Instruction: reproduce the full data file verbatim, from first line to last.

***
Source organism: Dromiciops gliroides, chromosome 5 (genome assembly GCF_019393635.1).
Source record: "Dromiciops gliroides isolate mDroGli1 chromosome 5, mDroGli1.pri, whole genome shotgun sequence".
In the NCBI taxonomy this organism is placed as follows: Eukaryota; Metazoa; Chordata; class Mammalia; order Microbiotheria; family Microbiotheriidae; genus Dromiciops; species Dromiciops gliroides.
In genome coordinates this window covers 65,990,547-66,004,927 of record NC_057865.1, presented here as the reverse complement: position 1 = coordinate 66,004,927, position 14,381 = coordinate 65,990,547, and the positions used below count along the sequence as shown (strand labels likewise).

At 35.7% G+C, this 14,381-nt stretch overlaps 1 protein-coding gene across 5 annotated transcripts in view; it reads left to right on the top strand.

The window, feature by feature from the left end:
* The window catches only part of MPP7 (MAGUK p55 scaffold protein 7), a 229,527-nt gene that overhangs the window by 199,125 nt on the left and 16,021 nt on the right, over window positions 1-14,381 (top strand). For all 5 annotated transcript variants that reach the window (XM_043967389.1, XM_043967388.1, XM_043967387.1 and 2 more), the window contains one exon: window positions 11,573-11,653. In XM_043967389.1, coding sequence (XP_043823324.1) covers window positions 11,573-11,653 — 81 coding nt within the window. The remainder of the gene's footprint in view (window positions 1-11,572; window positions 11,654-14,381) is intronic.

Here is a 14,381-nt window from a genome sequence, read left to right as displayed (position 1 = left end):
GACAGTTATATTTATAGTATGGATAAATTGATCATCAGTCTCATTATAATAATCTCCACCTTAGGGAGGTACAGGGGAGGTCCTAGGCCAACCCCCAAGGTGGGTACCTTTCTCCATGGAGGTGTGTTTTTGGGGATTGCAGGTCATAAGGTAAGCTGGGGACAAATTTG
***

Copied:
Source organism: Dromiciops gliroides, chromosome 5 (genome assembly GCF_019393635.1).
Source record: "Dromiciops gliroides isolate mDroGli1 chromosome 5, mDroGli1.pri, whole genome shotgun sequence".
In the NCBI taxonomy this organism is placed as follows: Eukaryota; Metazoa; Chordata; class Mammalia; order Microbiotheria; family Microbiotheriidae; genus Dromiciops; species Dromiciops gliroides.
In genome coordinates this window covers 65,990,547-66,004,927 of record NC_057865.1, presented here as the reverse complement: position 1 = coordinate 66,004,927, position 14,381 = coordinate 65,990,547, and the positions used below count along the sequence as shown (strand labels likewise).

At 35.7% G+C, this 14,381-nt stretch overlaps 1 protein-coding gene across 5 annotated transcripts in view; it reads left to right on the top strand.

The window, feature by feature from the left end:
* The window catches only part of MPP7 (MAGUK p55 scaffold protein 7), a 229,527-nt gene that overhangs the window by 199,125 nt on the left and 16,021 nt on the right, over window positions 1-14,381 (top strand). For all 5 annotated transcript variants that reach the window (XM_043967389.1, XM_043967388.1, XM_043967387.1 and 2 more), the window contains one exon: window positions 11,573-11,653. In XM_043967389.1, coding sequence (XP_043823324.1) covers window positions 11,573-11,653 — 81 coding nt within the window. The remainder of the gene's footprint in view (window positions 1-11,572; window positions 11,654-14,381) is intronic.

Here is a 14,381-nt window from a genome sequence, read left to right as displayed (position 1 = left end):
GACAGTTATATTTATAGTATGGATAAATTGATCATCAGTCTCATTATAATAATCTCCACCTTAGGGAGGTACAGGGGAGGTCCTAGGCCAACCCCCAAGGTGGGTACCTTTCTCCATGGAGGTGTGTTTTTGGGGATTGCAGGTCATAAGGTAAGCTGGGGACAAATTTG